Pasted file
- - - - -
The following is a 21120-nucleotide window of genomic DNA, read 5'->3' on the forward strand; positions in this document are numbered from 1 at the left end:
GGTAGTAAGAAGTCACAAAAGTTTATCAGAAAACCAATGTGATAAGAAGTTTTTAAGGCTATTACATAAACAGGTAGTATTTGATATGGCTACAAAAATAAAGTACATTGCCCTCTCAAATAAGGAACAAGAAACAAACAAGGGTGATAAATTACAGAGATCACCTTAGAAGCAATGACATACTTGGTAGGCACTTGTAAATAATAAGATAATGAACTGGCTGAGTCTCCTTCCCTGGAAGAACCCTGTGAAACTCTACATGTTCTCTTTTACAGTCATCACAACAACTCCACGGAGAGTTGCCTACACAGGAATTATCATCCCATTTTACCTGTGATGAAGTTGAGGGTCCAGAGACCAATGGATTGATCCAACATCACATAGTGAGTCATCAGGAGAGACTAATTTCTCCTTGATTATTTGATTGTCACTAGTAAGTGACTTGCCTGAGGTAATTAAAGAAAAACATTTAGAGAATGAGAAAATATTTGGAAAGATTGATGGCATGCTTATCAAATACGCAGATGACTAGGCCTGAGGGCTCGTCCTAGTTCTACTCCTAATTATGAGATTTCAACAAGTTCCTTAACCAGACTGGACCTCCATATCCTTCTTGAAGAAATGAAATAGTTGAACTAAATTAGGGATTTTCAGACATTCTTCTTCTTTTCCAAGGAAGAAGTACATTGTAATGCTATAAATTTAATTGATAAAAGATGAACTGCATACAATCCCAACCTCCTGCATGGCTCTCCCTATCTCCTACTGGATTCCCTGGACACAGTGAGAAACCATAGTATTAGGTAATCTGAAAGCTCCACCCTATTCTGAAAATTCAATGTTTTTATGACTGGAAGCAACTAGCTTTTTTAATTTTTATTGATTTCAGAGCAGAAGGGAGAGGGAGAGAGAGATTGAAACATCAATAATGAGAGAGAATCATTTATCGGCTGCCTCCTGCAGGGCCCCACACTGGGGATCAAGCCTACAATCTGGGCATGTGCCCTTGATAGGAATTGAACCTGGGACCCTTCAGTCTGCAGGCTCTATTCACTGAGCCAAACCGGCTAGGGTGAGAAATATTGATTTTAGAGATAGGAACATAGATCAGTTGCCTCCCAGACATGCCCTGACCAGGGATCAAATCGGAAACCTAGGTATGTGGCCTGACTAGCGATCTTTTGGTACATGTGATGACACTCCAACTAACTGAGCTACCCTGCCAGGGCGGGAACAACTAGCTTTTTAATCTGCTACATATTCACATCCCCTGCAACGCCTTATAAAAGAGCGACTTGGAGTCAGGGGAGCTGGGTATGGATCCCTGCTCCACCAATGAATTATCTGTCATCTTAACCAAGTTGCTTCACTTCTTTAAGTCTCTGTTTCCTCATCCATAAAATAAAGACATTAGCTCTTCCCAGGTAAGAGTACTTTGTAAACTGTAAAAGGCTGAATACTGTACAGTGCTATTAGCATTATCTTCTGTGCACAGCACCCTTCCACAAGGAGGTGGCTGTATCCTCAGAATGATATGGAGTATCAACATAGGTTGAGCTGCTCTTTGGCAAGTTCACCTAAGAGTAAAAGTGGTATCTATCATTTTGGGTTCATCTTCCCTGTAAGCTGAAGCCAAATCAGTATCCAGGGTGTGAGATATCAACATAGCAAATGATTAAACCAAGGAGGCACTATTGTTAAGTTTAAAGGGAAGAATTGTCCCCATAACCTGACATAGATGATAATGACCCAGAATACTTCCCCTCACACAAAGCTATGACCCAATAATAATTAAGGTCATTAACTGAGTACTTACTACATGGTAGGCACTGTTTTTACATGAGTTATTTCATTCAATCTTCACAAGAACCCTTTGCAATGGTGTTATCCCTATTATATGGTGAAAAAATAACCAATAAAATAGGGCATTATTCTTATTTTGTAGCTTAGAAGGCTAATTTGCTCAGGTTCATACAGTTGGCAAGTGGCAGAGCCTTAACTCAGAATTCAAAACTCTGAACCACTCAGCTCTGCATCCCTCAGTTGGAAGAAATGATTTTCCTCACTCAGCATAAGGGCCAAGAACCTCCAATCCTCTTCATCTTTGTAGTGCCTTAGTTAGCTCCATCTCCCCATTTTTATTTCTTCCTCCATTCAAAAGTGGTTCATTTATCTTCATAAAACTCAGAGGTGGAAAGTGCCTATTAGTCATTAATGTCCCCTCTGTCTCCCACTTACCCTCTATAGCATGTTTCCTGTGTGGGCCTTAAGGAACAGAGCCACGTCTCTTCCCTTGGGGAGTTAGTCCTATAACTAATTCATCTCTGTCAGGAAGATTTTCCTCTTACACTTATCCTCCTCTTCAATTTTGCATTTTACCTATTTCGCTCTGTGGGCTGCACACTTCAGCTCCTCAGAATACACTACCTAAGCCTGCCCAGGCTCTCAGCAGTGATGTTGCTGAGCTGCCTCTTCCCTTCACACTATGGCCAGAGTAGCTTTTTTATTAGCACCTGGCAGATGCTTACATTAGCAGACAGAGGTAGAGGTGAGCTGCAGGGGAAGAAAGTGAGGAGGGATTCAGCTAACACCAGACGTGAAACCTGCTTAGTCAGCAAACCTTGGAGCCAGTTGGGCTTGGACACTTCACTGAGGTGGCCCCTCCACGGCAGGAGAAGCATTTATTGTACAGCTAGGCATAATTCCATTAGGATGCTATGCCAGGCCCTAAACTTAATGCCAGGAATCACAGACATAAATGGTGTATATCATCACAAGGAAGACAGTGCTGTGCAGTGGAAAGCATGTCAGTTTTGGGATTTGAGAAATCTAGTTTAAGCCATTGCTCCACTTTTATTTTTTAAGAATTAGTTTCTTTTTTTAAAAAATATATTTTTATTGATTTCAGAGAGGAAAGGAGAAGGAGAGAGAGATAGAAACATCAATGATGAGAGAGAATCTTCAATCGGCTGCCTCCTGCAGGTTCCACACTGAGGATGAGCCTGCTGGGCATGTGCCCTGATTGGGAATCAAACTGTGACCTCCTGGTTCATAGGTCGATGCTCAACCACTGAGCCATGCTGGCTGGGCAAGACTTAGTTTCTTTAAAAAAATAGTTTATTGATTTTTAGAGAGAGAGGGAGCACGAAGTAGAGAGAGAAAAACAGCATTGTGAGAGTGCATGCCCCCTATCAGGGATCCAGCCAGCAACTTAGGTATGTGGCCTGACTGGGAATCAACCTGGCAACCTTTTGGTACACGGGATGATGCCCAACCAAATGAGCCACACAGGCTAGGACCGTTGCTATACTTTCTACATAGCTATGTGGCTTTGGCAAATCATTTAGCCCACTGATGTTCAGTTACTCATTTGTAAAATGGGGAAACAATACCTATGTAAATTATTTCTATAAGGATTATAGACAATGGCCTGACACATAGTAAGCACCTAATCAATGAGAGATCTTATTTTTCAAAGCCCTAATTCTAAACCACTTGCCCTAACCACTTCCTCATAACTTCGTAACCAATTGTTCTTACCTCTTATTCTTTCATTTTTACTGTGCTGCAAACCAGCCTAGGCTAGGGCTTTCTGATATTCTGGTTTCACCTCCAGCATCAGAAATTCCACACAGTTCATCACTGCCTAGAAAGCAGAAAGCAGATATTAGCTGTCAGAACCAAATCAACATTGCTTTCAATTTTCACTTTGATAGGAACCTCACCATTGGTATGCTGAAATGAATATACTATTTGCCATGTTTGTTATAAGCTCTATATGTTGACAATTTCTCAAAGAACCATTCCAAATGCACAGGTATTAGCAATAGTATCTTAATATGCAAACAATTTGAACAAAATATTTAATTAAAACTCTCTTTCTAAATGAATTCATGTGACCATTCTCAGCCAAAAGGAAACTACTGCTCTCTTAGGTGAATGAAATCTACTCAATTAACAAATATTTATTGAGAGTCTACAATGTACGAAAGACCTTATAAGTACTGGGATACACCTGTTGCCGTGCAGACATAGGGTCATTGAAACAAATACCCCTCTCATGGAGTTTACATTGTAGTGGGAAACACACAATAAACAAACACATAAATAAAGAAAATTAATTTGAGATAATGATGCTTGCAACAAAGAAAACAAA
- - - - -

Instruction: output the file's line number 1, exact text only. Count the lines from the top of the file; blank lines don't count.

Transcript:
The following is a 21120-nucleotide window of genomic DNA, read 5'->3' on the forward strand; positions in this document are numbered from 1 at the left end: